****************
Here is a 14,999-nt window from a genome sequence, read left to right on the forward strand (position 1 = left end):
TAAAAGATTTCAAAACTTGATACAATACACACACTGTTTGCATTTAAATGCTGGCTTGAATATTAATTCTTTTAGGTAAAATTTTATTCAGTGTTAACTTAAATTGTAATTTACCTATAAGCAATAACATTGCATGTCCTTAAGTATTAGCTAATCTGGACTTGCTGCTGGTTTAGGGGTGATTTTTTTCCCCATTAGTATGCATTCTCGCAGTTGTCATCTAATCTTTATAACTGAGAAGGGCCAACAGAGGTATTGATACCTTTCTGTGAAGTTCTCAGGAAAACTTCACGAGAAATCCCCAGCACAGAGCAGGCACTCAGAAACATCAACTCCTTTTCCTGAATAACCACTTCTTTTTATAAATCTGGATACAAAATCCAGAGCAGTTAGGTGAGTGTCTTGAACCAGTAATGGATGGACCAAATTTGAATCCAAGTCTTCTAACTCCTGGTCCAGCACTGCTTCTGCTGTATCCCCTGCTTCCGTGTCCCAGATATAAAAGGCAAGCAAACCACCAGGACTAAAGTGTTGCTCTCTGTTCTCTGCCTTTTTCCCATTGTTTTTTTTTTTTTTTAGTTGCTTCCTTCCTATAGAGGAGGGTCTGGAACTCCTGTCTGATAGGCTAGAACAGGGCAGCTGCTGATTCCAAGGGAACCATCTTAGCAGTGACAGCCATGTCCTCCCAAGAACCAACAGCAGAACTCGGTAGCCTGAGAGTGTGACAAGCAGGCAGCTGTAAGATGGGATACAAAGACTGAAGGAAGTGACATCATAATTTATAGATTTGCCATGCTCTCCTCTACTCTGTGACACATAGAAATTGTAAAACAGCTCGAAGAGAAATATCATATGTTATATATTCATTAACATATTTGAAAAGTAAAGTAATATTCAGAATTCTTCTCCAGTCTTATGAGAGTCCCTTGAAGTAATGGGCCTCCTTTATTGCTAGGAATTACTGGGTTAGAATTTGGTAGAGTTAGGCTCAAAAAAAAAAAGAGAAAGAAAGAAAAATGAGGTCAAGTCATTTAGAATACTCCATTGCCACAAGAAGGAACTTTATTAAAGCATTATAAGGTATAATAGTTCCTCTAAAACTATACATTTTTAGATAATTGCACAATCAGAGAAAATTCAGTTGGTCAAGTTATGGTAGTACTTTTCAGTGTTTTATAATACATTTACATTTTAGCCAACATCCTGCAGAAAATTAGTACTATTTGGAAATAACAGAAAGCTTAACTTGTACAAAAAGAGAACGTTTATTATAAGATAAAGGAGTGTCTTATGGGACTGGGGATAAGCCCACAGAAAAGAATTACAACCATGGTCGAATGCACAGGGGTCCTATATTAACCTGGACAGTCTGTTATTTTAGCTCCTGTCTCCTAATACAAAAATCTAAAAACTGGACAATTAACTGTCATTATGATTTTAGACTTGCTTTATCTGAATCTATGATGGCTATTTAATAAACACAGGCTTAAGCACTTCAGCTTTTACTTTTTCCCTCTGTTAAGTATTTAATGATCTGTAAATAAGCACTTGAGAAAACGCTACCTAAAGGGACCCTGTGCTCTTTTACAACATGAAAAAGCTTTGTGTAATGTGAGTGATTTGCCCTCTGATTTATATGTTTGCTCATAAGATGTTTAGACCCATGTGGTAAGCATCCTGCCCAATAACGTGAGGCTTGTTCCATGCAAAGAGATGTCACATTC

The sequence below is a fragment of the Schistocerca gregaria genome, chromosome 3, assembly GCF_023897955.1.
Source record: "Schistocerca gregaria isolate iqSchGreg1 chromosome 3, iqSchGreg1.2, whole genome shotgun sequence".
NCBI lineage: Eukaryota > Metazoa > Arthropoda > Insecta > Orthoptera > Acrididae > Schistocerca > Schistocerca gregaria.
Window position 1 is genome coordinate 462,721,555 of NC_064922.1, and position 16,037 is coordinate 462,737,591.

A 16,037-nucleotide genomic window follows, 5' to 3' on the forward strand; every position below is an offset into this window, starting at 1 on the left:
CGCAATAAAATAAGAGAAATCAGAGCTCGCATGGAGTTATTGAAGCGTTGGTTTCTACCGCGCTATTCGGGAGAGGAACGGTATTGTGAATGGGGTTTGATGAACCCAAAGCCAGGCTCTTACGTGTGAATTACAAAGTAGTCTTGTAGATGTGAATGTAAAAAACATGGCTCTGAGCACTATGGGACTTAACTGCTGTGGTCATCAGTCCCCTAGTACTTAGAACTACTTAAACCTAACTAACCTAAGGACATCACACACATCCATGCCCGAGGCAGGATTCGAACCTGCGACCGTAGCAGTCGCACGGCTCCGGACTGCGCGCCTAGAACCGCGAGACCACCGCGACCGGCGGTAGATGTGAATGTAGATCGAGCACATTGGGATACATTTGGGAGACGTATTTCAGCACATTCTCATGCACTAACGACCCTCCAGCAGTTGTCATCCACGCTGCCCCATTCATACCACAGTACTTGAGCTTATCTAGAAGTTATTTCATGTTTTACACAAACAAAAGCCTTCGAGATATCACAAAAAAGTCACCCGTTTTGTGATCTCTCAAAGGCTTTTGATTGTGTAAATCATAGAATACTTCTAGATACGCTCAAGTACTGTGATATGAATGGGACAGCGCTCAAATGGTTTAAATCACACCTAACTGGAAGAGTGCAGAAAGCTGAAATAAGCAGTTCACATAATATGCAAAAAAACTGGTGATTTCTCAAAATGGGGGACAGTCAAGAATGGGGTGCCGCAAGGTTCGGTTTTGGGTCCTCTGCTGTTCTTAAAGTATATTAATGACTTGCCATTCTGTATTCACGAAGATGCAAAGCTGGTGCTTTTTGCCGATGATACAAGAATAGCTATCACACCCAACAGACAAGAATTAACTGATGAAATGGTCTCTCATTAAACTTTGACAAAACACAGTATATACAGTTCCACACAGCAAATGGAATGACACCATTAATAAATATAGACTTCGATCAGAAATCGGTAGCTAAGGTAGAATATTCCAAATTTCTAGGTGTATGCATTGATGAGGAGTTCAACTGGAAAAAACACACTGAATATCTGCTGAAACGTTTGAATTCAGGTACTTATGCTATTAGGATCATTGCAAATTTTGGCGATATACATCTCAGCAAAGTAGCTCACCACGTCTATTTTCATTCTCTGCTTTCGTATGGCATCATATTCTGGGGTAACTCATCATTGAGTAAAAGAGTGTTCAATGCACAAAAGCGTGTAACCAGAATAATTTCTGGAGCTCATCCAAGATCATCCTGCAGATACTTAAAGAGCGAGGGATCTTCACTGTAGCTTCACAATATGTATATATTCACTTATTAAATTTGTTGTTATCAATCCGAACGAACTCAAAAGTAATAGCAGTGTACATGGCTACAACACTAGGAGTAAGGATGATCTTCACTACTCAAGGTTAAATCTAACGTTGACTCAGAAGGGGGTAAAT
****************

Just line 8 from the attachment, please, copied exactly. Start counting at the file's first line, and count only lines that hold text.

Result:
CGCAATAAAATAAGAGAAATCAGAGCTCGCATGGAGTTATTGAAGCGTTGGTTTCTACCGCGCTATTCGGGAGAGGAACGGTATTGTGAATGGGGTTTGATGAACCCAAAGCCAGGCTCTTACGTGTGAATTACAAAGTAGTCTTGTAGATGTGAATGTAAAAAACATGGCTCTGAGCACTATGGGACTTAACTGCTGTGGTCATCAGTCCCCTAGTACTTAGAACTACTTAAACCTAACTAACCTAAGGACATCACACACATCCATGCCCGAGGCAGGATTCGAACCTGCGACCGTAGCAGTCGCACGGCTCCGGACTGCGCGCCTAGAACCGCGAGACCACCGCGACCGGCGGTAGATGTGAATGTAGATCGAGCACATTGGGATACATTTGGGAGACGTATTTCAGCACATTCTCATGCACTAACGACCCTCCAGCAGTTGTCATCCACGCTGCCCCATTCATACCACAGTACTTGAGCTTATCTAGAAGTTATTTCATGTTTTACACAAACAAAAGCCTTCGAGATATCACAAAAAAGTCACCCGTTTTGTGATCTCTCAAAGGCTTTTGATTGTGTAAATCATAGAATACTTCTAGATACGCTCAAGTACTGTGATATGAATGGGACAGCGCTCAAATGGTTTAAATCACACCTAACTGGAAGAGTGCAGAAAGCTGAAATAAGCAGTTCACATAATATGCAAAAAAACTGGTGATTTCTCAAAATGGGGGACAGTCAAGAATGGGGTGCCGCAAGGTTCGGTTTTGGGTCCTCTGCTGTTCTTAAAGTATATTAATGACTTGCCATTCTGTATTCACGAAGATGCAAAGCTGGTGCTTTTTGCCGATGATACAAGAATAGCTATCACACCCAACAGACAAGAATTAACTGATGAAATGGTCTCTCATTAAACTTTGACAAAACACAGTATATACAGTTCCACACAGCAAATGGAATGACACCATTAATAAATATAGACTTCGATCAGAAATCGGTAGCTAAGGTAGAATATTCCAAATTTCTAGGTGTATGCATTGATGAGGAGTTCAACTGGAAAAAACACACTGAATATCTGCTGAAACGTTTGAATTCAGGTACTTATGCTATTAGGATCATTGCAAATTTTGGCGATATACATCTCAGCAAAGTAGCTCACCACGTCTATTTTCATTCTCTGCTTTCGTATGGCATCATATTCTGGGGTAACTCATCATTGAGTAAAAGAGTGTTCAATGCACAAAAGCGTGTAACCAGAATAATTTCTGGAGCTCATCCAAGATCATCCTGCAGATACTTAAAGAGCGAGGGATCTTCACTGTAGCTTCACAATATGTATATATTCACTTATTAAATTTGTTGTTATCAATCCGAACGAACTCAAAAGTAATAGCAGTGTACATGGCTACAACACTAGGAGTAAGGATGATCTTCACTACTCAAGGTTAAATCTAACGTTGACTCAGAAGGGGGTAAAT